Why we’re in an epidemic of depression, my little theory

Twenge, J. M., Cooper, A. B., Joiner, T. E., Duffy, M. E., & Binau, S. G. (2019). Age, period, and cohort trends in mood disorder indicators and suicide-related outcomes in a nationally representative dataset, 2005–2017. Journal of Abnormal Psychology, 128(3), 185–199. https://doi.org/10.1037/abn0000410

Our culture influences our feelings and how we express them. I used to think that the rates of depression are on the rise because suffering and unhappiness itself became medicalised, so people come to the doctor. Now, my culture-based theory has evolved*.

Some time after the Reagan/Thatcher ideas of absolute personal responsibility seeped through our economy, they also made their way into our psyche. The rise of positive thinking coincides with the advent of the neoliberal economy. If you think positively, good things will happen. Conversely, if good things didn’t happen, that’s because you didn’t believe in yourself enough, didn’t try hard enough, didn’t rise when you were knocked enough.

Byron and Keats wrote about their souls being dark and looked to nightingales as they indulged in their emotional pain. Even as late as the 1960s, T.S. Eliot got away with pretty dark musings and they were still considered art**. Radiohead may have gotten away with it with “Creep” in the 1990s. But who indulges in their sadness anymore?

What happens these days when you express negative emotions? Society says: you’re so negative. We can’t have these toxic attitudes in our lives. Goodbye. P.S. The matter is in your own hands – and you need to find where you went wrong, resulting in these terrible feelings. Now, fill yourself with some motivation and go out there again. Then we may talk to you once more.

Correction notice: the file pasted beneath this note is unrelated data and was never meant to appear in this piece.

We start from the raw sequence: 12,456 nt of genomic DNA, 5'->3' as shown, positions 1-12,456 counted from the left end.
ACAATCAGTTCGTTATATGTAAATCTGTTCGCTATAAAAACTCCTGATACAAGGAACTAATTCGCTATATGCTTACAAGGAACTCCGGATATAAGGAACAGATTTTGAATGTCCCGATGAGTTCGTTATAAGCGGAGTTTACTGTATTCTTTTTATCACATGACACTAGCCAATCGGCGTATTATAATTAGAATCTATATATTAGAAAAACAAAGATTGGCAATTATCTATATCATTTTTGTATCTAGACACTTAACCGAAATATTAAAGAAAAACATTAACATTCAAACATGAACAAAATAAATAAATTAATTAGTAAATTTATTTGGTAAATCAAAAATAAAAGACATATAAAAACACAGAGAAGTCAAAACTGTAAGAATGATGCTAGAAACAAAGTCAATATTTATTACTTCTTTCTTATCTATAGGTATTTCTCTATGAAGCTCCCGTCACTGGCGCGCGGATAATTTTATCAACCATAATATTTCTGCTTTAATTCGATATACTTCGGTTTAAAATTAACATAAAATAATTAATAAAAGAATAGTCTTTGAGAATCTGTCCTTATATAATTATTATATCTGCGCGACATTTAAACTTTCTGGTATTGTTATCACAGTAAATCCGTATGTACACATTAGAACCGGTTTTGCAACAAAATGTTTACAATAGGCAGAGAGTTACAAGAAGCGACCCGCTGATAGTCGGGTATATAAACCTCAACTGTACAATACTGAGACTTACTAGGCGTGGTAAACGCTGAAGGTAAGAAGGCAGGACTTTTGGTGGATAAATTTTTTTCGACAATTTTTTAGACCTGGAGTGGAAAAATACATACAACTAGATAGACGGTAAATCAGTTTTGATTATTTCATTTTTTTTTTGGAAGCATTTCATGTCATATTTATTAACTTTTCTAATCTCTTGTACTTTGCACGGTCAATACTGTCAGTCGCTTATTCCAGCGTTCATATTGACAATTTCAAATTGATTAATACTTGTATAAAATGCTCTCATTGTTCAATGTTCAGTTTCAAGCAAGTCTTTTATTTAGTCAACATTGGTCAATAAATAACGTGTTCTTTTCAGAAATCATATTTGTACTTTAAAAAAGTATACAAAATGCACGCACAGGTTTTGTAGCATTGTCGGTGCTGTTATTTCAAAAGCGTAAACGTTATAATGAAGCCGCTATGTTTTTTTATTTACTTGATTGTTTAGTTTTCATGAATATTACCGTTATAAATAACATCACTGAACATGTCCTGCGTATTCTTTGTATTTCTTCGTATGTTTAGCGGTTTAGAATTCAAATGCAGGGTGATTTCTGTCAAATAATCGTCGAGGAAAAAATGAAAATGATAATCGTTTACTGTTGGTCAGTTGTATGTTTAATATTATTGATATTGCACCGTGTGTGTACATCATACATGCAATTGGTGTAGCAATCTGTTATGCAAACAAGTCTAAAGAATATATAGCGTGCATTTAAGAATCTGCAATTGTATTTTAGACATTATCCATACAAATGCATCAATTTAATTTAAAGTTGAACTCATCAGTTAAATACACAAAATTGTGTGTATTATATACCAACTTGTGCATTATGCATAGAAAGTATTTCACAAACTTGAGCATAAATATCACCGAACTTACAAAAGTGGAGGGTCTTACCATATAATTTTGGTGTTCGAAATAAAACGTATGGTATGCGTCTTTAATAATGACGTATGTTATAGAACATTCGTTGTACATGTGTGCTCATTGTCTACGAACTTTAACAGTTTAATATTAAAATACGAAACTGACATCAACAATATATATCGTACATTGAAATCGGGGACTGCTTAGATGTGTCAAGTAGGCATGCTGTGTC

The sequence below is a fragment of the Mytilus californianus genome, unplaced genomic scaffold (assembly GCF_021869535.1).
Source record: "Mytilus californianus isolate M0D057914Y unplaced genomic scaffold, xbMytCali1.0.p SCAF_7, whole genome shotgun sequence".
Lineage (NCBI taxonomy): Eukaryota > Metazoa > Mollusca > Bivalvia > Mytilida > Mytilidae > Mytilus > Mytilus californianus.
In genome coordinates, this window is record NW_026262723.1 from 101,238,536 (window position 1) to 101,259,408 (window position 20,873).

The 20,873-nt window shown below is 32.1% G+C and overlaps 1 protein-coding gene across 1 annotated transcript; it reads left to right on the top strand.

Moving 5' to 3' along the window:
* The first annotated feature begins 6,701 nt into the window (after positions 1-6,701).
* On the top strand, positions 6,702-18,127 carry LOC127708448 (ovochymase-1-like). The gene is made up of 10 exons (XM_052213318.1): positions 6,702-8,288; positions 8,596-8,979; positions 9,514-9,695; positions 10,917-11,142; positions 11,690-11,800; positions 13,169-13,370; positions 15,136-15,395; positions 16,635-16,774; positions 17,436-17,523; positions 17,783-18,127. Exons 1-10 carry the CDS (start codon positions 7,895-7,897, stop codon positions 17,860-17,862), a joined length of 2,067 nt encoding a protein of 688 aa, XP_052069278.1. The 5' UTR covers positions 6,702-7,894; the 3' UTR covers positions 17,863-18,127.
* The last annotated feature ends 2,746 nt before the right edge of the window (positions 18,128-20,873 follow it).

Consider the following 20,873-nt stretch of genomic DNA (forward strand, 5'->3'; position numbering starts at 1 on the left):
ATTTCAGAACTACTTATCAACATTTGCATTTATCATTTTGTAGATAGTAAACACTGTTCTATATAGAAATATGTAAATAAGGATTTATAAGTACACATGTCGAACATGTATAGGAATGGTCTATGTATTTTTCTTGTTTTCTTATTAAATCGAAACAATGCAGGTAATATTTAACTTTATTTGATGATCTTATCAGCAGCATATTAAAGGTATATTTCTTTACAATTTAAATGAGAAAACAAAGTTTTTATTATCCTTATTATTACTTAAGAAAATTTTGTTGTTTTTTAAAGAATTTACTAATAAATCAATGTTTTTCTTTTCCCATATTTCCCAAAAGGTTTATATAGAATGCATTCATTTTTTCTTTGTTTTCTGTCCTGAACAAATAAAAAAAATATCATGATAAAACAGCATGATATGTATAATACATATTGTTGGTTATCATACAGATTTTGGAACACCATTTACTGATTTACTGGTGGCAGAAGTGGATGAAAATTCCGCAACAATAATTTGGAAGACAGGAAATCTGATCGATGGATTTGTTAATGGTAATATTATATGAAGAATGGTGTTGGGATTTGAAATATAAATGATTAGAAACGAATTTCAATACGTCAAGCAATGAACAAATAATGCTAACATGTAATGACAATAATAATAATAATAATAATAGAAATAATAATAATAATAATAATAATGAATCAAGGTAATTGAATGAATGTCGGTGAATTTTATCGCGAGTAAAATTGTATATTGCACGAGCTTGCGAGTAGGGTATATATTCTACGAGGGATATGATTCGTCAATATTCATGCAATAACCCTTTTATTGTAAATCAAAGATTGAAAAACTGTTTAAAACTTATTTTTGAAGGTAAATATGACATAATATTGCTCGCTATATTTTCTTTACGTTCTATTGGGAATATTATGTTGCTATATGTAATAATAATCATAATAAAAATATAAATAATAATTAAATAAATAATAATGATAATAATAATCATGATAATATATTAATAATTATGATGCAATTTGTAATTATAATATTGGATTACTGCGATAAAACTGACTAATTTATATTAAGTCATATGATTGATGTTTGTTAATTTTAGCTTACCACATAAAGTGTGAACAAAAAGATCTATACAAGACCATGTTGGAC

To circumvent the problem of being left to deal with it all alone (impossible) or coming out and being called a loser, a complainer, to avoid being unfairly blamed, shamed and devalued, one reaches for the protections of a medical diagnosis. Humanity got backed into a corner, so it picked up the shield provided by the DSM***. Then one can talk about bad things that happened, the pain it caused and actually expect a bit of acceptance.

* There are many reasons why depression is on the rise – well described in the literature – and they are outside the scope of my little theory

** I would have liked to invoke Virginia Woolf, Sylvia Plath, Amy Winehouse and Kurt Cobain, but their art is inevitably seen through the prism of suicide – which is kind of prejudiced if you ask me.

*** The Diagnostic and Statistical Manual of Mental Disorders

12 thoughts on “Why we’re in an epidemic of depression, my little theory”

  1. Break it down further. Is the depression then based on illusory hope or on the rejection of illusory hope?
    I certainly think your theory holds water. In the post-war era people have come to expect things that previous generations accepted were not at their reach.

    Liked by 3 people

    1. Martin Seligman did a lot of work on this: if you feel helpless (“nothing I do makes a difference”), you’re at risk of depression. I think this helplessness can arise when you’ve lost hope or when things you want are so astronomical that you lose faith you will ever get there. I guess there is a sweet spot somewhere 🙂

      Liked by 1 person

  2. I have this unfinished post in my drafts folder, False Hope: Good or Bad? It’s been there for a year. Your post reminded me it’s still there. Thanks for that.

    I’m still on the fence as to whether such sentiment is beneficial or detrimental. I’m sure it boils down to context and extent. Are you hopeful you’ll get that dream job, someday? Or is that delusional thinking and you should be satisfied where you are, doing what you’re doing and find peace in your station? (You remember Sisyphus and all that.)

    I don’t have trouble thinking about the darkness of existence. Suicide? Good stuff. I think you generally missed our whole Dear Mudge / Dear Mole exchange over the last year or so, but much of it dealt with this topic of existentialism and fatalism and I KNOW you’re tuned into that whole thing (or used to be).

    Should we embrace sadness, sorrow and despair, if only for a time, in order to flush it from our system? I’m down. Maybe there’s secret social groups that invite the distressed among us and revel in despondency… Or perhaps we should start our own?

    Liked by 2 people

    1. My answer to your last paragraph is a resounding yes! I’ve mentioned Martin Seligman before – and he comes to mind when reading your comment. His work has answered a lot of those hope-related things for me. And please do publish your post 🙂

      Liked by 1 person

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